Television "white spaces", spare capacity in the ultra-high frequency television broadcast spectrum, have the potential to plug the broadband deficit in rural areas, according to the White Spaces Consortium, a collection of technology and media companies.
The claim follows 10 months of live trials in urban and rural areas, in and around Cambridge.
The consortium tested a range of applications – including rural wireless broadband, urban "pop-up" coverage and machine-to-machine communication, and concluded that TV white spaces can be utilised to help satisfy the fast increasing demand for wireless connectivity.
"With the rapid rise of mobile broadband and the desire to enable remote areas to enjoy the benefits of broadband, the need for more efficient spectrum use has never been greater. The UK is playing a leading role by exploring the use of licence-exempt access to TV white spaces and developing a model regulatory framework [with communications regulator Ofcom]," said the consortium in a statement.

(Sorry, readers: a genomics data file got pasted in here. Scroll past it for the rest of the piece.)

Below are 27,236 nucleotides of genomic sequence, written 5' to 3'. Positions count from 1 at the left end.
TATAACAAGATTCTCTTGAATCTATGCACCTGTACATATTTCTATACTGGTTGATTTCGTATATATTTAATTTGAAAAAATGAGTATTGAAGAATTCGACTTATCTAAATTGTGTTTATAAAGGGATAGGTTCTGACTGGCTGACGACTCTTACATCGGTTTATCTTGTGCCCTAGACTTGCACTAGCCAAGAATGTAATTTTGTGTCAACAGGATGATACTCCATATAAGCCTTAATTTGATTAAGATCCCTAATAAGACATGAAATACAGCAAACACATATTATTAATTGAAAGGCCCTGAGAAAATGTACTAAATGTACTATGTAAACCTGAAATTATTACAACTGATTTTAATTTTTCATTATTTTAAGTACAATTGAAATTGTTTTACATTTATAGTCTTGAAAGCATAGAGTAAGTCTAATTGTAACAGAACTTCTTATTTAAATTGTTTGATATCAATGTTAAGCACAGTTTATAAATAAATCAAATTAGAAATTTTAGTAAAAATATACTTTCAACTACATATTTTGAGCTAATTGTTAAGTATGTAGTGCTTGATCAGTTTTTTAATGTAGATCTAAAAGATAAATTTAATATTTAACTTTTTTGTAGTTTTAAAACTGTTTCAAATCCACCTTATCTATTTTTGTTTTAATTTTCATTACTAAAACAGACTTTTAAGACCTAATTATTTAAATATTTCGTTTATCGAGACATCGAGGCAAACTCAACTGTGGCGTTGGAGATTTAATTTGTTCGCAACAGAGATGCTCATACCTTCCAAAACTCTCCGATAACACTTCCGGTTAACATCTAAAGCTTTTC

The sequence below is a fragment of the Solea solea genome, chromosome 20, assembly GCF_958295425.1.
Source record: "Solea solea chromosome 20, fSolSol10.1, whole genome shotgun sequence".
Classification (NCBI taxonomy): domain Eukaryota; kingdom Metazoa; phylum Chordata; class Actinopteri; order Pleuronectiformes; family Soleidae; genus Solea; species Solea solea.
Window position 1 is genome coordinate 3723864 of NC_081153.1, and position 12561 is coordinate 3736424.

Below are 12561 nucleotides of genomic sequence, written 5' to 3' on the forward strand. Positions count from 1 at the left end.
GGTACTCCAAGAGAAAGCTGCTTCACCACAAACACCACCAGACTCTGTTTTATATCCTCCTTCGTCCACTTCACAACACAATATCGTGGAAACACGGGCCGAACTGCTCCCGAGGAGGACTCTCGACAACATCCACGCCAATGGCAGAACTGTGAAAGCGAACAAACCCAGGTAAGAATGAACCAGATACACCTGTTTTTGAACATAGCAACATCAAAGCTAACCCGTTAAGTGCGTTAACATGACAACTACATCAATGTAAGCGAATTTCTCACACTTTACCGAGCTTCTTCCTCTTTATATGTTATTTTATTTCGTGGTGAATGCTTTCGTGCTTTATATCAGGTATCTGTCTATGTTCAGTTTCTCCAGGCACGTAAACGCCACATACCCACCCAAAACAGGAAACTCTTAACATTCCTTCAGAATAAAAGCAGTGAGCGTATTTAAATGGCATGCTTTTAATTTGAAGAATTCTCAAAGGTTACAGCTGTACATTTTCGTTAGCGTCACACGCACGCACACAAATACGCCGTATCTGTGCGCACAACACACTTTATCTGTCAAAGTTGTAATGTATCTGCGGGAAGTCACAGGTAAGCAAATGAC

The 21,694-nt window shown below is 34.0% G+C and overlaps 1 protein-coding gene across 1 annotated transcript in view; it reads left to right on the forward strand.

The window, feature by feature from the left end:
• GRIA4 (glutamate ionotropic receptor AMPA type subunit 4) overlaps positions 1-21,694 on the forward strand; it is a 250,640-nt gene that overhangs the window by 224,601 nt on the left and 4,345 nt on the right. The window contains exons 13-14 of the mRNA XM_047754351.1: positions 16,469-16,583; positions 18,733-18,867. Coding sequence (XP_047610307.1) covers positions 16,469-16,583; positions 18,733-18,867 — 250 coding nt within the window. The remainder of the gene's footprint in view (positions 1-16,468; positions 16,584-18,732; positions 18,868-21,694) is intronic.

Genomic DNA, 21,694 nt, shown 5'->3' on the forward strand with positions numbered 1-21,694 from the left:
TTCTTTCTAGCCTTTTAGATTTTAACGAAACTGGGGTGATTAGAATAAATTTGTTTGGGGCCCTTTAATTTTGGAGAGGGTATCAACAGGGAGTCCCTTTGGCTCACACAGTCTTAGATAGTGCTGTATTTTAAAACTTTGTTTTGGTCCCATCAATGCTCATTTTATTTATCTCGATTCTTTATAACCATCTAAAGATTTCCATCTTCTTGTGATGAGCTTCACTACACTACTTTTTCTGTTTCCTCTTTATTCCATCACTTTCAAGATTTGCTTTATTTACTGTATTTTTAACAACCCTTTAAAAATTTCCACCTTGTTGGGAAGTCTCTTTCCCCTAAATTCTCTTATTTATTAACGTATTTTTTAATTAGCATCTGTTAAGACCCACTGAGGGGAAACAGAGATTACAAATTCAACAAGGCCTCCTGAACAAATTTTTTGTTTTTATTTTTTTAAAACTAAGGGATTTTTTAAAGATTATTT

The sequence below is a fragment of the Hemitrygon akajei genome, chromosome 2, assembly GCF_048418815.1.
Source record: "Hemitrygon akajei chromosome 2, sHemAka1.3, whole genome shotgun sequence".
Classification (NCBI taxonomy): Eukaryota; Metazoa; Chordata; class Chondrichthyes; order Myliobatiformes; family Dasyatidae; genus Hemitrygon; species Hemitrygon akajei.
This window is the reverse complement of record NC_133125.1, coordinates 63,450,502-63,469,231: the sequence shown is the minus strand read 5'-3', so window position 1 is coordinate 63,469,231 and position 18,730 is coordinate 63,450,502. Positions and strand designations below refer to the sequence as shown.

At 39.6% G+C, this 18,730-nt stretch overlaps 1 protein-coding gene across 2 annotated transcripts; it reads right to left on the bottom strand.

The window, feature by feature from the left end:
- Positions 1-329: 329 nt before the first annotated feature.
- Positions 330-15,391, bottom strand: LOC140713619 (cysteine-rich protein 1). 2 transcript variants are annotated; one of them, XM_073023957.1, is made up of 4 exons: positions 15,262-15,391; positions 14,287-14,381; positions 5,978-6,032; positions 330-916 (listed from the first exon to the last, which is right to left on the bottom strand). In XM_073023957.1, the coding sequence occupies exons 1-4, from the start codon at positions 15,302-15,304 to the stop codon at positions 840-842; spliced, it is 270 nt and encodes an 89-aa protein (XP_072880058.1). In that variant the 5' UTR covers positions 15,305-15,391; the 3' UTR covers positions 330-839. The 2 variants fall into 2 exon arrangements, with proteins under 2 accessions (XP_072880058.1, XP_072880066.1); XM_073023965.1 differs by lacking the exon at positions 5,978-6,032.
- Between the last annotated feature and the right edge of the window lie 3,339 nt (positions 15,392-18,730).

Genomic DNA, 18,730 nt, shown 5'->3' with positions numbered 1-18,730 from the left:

"I find the idea of using white space devices to deliver broadband to rural communities, or to expand the range and quality of urban Wi-Fi hotspots, exciting. This can form a significant contribution to our thinking as we consider how to maximize the value of the spectrum below one gigahertz," said Communications Minister Ed Vaizey.
The consortium has also consulted with Ofcom to ensure that the technology can be harnessed through a regulatory framework to benefit consumers and promote further innovation in the UK.
The consortium urged Ofcom to complete its development of the enabling regulatory framework in a manner that will protect licensees from harmful interference and encourage innovation and deployment.
The Cambridge TV White Spaces Consortium comprises a number of major technology and media companies, including Adaptrum, Alcatel-Lucent, Arqiva, BBC, BSkyB, BT, Cambridge Consultants, CRFS, CSR plc, Digital TV Group, Microsoft, Neul, Nokia, Samsung, Spectrum Bridge, The Technology Partnership and Virgin Media.